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Intel has released their “64-bit technology” in order to compete with AMD’s 64-bit technology. This technology, officially called EM64T (Extended Memory 64 Technology), is present on all Pentium 4 6xx models, on Pentium 4 5×1 models (like 541, 551, 561, and so on) and also on Celeron D 3×1 and 3×6 models (331, 336, 341, 346 and so on). This shows us that Intel will add this technology to all new CPU that they will launch now on. In this article we will explain what is this technology and how it works.
If you want to compare Intel’s implementation to AMD’s , read our article AMD 64-bit architecture (x86-64).
CPUs with this technology have a new operating mode, called IA32E, which has two sub-modes:
- Compatibility mode: Allows 64-bit operating systems to run 32-bit and 16-bit software unmodified. The operating system can have 64-bit (in 64-bit mode), 32-bit and 16-bit (both on compatibility mode) programs running at the same time. However, 32-bit programs will run as if they were running on a 32-bit CPU, i.e., will access only up to 4 GB of RAM. The same idea goes to 16-bit program, that will still access only up to 1 MB of RAM.
- 64-bit mode: Allows 64-bit operation systems to use the new 64-bit addressing space provided by this technology.
As you can see above, EM64T technology can only be used by 64-bit operating systems, like the forthcoming Windows 64. 32-bit operating systems, like Windows XP, will continue to run under regular IA32 mode, i.e., using the regular 32-bit addressing space – in order words, can access only up to 4 GB RAM.
In plain English, Windows nowadays cannot take advantage of EM64T technology since it is still a 32-bit operating system.
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Under IA32E 64-bit mode, the CPU gains a lot of new stuff:
- 64-bit addressing space, i.e., applications can address up to 16 EB (exabytes) of RAM (2^64 bytes); however externally current Celeron D, Pentium 4 and Xeon CPUs supporting EM64T have only 36 address lines, meaning they can “only” access 64 GB of RAM (2^36). Xeon DP CPUs supporting EM64T technology have 40 address lines, meaning they can access up to 1 TB (terabyte) of RAM (2^40). These limitations can be changed in the future, so in the future Intel can release CPUs that can access more RAM memory externally (up to 16 EB).
- Eight additional registers: under 64-bit mode the CPU has a total of 16 64-bit registers. These new registers are named R8 through R15. Interesting enough, Intel has decided to use the same naming convention created by AMD on their 64-bit implementation, i.e., using a letter “R” to indicate a 64-bit register. In Figure 1, you can see how the 64-bit RAX register looks like.
- Eight additional registers for SIMD instructions (MMX, SSE, SSE2, SSE3): the CPU has a total of 16 64-bit MMX registers under 64-bit mode. The XMM registers continue to be 128-bit wide, however the number of XMM registers were doubled from eight to 16. These registers are used by SSE floating point operations.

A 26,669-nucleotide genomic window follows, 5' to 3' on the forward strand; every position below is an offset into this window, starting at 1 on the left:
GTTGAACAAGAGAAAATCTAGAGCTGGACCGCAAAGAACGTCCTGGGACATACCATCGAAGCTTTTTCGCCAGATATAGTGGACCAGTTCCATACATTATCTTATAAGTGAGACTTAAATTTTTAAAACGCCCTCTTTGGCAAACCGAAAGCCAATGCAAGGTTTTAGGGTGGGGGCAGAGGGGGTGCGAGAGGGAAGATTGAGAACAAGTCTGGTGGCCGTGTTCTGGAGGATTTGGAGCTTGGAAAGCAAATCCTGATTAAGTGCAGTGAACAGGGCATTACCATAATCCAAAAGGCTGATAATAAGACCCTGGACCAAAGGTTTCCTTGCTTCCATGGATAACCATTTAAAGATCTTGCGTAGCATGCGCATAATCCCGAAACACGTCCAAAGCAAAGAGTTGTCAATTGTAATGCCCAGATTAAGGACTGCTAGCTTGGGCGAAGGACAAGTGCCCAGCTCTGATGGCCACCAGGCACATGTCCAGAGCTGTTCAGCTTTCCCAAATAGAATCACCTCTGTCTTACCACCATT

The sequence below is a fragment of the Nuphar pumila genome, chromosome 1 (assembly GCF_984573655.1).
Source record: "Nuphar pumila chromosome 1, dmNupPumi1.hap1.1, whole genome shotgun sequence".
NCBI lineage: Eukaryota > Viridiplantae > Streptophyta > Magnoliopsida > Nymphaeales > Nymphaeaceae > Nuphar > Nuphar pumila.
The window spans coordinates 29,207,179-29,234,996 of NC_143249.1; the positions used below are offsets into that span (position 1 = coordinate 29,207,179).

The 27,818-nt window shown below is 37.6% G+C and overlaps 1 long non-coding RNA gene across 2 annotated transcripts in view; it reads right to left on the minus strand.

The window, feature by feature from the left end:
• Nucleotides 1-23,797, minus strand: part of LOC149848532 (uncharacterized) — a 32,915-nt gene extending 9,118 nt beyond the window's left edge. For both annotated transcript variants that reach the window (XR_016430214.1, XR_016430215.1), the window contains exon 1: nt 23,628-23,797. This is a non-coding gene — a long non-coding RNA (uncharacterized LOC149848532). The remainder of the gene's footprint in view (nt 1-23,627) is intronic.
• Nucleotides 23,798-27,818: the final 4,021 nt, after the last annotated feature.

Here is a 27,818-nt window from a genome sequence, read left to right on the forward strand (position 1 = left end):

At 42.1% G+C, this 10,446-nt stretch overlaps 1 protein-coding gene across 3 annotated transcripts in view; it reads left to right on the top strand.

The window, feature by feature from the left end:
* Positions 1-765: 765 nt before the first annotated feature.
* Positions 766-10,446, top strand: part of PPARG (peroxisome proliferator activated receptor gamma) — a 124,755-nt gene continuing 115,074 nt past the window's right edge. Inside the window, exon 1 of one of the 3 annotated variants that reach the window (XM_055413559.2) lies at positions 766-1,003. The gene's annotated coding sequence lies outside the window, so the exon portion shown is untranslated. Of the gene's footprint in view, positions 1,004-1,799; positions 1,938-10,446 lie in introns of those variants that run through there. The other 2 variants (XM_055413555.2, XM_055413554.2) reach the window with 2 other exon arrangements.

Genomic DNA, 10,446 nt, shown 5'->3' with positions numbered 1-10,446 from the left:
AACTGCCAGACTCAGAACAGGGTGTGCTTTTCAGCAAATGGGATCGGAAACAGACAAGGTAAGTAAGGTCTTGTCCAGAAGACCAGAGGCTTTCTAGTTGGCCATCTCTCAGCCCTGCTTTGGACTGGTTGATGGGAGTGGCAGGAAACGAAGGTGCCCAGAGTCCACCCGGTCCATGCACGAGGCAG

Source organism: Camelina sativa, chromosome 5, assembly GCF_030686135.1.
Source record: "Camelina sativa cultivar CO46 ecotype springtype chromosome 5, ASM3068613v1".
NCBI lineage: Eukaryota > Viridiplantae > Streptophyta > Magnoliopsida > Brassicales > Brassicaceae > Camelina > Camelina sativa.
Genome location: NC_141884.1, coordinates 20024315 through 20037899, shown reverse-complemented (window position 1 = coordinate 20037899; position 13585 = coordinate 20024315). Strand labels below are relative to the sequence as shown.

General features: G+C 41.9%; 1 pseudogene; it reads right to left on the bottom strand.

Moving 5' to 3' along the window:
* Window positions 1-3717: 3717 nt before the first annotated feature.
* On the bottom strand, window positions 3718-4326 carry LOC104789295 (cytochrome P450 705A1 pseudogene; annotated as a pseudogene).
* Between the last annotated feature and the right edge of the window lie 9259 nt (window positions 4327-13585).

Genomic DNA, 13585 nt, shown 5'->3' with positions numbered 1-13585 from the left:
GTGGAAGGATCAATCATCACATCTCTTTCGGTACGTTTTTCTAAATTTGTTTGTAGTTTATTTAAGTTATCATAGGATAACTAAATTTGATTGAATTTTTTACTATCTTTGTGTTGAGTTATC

- All registers and instruction pointers are 64-bit wide. FPU registers continue to be 80-bit wide.
- All 64-bit registers continue to use the same division scheme that allows them to be used for 8-bit operations (see Figure 1). For example, the eight-bit AL register is, in fact, the eight least significant bits from RAX register. This scheme is called “uniform byte-register addressing”.
- Fast interrupt-priorization mechanism.
- A new 64-bit instruction pointer, called RIP, that replaces the 32-bit instruction pointer, called EIP.
- A new instruction pointer relative addressing mode, called RIP-relative addressing.
EM64T is targeted to 64-bit operating systems. Period. If you’d like to buy a 64-bit Celeron D or Pentium 4 for when Windows 64 and native 64-bit software reach the market, go ahead. But keep in mind that you won’t be able to use EM64T exclusive features unless you run a 64-bit operating system AND 64-bit software.
If you have a 64-bit Celeron D or Pentium 4 and Windows 64, 32-bit software will run just fine, however it will run under compatibility mode, meaning they will “see” the CPU as a regular Intel IA32 engine. If you use “heavy” applications and are thinking of moving to 64-bit computing to have more than 4 GB RAM available, keep in mind that you will need new 64-bit version of your software, or they will still access only 4 GB RAM, thus not solving your problem.
Also keep in mind that the external address bus of EM64T-based CPUs isn’t 64-bit wide, so no Intel CPU using this technology can access 16 EB (exabytes) of RAM (2^64), as you may think. The maximum amount of RAM memory a CPU can access under 64-bit mode depends on its implementation. 64-bit Celeron D, Pentium 4 and Xeon CPUs can access up to 64 GB of RAM while 64-bit Xeon DP can access up to 1 TB of RAM. Once again, keep in mind that under 32-bit mode or 64-bit compatibility mode, the CPU accesses only 4 GB of RAM, even if it is a “64-bit CPU”.